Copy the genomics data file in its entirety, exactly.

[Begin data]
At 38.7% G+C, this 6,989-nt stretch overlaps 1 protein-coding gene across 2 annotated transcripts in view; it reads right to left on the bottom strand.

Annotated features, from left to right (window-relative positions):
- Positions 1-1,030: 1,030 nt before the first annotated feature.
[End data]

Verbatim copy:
At 38.7% G+C, this 6,989-nt stretch overlaps 1 protein-coding gene across 2 annotated transcripts in view; it reads right to left on the bottom strand.

Annotated features, from left to right (window-relative positions):
- Positions 1-1,030: 1,030 nt before the first annotated feature.